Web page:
In 2004 the United Nations Security Council initiated a “Working Group on General Issues of Sanctions” in order to increase the Council’s effectiveness in terms of sanctions implementation. With this reform, the Council reacted to the harsh criticism from the UN against the conventional sanctions practice. It was the Security Council’s latest endeavor to make ratified sanctions more punitive, coercive, and thus effective as far as causing compliance within its judicial framework is concerned. Summarized under the term “smart sanctions”, the Security Council tries to be more accurate in addressing sanctions thereby seeking not only to increase political effectiveness, but also to reduce unintended humanitarian suffering. While conventional sanctions are comprehensive and comprised of a variety of measures, such as trade boycotts and embargoes against the entire country, smart or targeted sanctions (as they are also termed) are selective, targeting only at certain areas or individuals. Consequently, sanctions are the practical expression of the Council’s sovereignty. The Council “lives and breathes” through the ratification of sanctions, so their corroboration and proper enforcement reflect the organization’s vitality. In short, if sanctions fail, the Council fails.
So far scholars have accentuated technical questions in their research, such as how to engage in a successful bargaining process and how to imply isolation. They further focused on examining the compliance rate of targeted states. What has been slightly ignored is a potentially poor commitment by states to enforce sanctions in the first place. Quite possibly, the Security Council lacks ratification (what I term input legitimacy) and enforcement (what I term output legitimacy) of smart sanctions. Consequently, the “effectiveness” of smart sanctions does not necessarily have to be linked to the compliance rate of the targeted state. Instead, it might be connected to the commitment shown by the enforcing member states: the level of legitimacy granted to the Council and its tools. Two questions can be raised:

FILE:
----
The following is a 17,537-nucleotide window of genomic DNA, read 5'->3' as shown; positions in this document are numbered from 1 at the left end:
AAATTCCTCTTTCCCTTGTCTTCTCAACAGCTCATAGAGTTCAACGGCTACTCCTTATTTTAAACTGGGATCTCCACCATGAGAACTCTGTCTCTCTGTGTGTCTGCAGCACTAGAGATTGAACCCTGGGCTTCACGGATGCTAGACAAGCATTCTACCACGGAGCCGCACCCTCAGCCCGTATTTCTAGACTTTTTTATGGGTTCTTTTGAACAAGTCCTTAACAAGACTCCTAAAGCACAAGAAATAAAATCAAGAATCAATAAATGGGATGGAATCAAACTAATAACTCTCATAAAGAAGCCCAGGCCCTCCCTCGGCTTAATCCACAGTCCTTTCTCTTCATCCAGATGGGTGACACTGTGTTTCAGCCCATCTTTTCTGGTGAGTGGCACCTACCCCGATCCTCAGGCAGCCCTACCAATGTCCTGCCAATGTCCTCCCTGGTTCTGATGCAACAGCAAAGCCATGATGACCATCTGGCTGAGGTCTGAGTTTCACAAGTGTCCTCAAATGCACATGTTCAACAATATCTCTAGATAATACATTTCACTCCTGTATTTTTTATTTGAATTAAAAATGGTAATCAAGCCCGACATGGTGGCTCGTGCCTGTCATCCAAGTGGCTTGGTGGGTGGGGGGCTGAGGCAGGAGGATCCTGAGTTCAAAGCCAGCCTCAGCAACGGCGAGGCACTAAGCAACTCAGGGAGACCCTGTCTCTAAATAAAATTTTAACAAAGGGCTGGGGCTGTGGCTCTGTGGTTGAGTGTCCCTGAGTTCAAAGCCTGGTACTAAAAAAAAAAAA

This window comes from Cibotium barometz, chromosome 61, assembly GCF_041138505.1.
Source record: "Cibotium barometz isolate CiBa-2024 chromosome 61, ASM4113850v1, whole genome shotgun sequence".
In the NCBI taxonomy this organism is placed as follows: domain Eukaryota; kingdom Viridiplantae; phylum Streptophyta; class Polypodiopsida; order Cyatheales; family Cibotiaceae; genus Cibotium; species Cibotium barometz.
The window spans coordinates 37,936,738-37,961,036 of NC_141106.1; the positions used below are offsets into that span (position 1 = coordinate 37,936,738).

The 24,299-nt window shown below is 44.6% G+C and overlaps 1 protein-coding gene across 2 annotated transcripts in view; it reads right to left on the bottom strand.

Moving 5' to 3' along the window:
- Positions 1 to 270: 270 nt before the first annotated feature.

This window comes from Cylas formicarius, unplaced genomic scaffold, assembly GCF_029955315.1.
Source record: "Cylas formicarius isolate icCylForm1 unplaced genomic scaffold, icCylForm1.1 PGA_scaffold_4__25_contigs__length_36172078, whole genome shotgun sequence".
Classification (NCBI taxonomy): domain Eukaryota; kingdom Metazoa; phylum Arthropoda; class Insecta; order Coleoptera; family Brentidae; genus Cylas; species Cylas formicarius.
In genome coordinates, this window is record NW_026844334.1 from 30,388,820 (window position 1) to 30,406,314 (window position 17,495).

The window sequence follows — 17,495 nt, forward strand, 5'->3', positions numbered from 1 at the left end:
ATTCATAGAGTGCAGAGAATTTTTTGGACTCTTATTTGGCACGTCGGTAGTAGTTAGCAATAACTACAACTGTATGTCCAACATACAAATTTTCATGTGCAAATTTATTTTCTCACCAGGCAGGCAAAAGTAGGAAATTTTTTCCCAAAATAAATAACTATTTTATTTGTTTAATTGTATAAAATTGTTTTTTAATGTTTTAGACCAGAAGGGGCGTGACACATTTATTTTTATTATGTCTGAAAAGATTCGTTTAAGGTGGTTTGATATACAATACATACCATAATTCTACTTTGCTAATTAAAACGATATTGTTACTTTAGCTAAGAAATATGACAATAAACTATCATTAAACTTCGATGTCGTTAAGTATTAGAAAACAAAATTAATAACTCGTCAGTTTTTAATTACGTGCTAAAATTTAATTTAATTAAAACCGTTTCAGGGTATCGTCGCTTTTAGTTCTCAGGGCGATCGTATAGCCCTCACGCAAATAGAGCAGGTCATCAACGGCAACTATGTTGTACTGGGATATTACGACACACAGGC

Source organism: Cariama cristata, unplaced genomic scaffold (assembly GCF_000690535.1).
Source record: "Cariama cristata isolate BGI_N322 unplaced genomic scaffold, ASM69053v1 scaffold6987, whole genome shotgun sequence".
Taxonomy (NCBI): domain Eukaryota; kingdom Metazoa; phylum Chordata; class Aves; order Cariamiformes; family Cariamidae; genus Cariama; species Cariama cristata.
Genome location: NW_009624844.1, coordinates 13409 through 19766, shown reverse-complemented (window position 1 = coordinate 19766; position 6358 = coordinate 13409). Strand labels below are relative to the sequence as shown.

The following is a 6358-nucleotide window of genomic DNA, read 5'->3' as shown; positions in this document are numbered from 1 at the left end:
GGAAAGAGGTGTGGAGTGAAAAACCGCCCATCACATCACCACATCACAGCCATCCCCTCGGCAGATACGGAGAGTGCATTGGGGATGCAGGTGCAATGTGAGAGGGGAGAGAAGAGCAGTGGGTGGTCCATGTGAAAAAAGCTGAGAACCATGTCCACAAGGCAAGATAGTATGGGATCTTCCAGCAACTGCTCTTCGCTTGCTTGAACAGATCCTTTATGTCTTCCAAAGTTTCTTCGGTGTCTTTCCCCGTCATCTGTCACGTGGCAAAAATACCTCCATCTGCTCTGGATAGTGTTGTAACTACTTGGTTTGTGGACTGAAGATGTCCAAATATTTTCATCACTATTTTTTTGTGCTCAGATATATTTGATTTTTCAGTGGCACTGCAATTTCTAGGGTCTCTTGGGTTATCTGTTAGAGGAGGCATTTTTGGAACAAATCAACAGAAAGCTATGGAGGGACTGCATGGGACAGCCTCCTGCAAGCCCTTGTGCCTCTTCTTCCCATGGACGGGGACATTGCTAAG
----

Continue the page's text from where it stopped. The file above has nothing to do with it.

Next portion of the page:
How do member states contribute to the ratification and enforcement of smart sanctions?
Has the use of smart sanctions increased the effectiveness of the UNSC as a sanctioning body?
The concept of input/output legitimacy serves as a model for analyzing the member states’ commitment and will to impose smart sanctions, thus developing an alternative understanding of the term “effectiveness”. As the cases of Iran and North-Korea reveal, the ratification and enforcement of smart sanctions suffer legitimacy. This has ramifications both theoretically and empirically as it makes the concept of legitimacy a valuable tool for policy makers and reformists while simultaneously exposing substantial weaknesses of the new sanction practice.
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- Artikel-Nr.: SW237507
- Artikelnummer SW237507
- Wasserzeichen ja
- Verlag Anchor Academic Publishing
- Seitenzahl 152
- Veröffentlichung 01.01.2014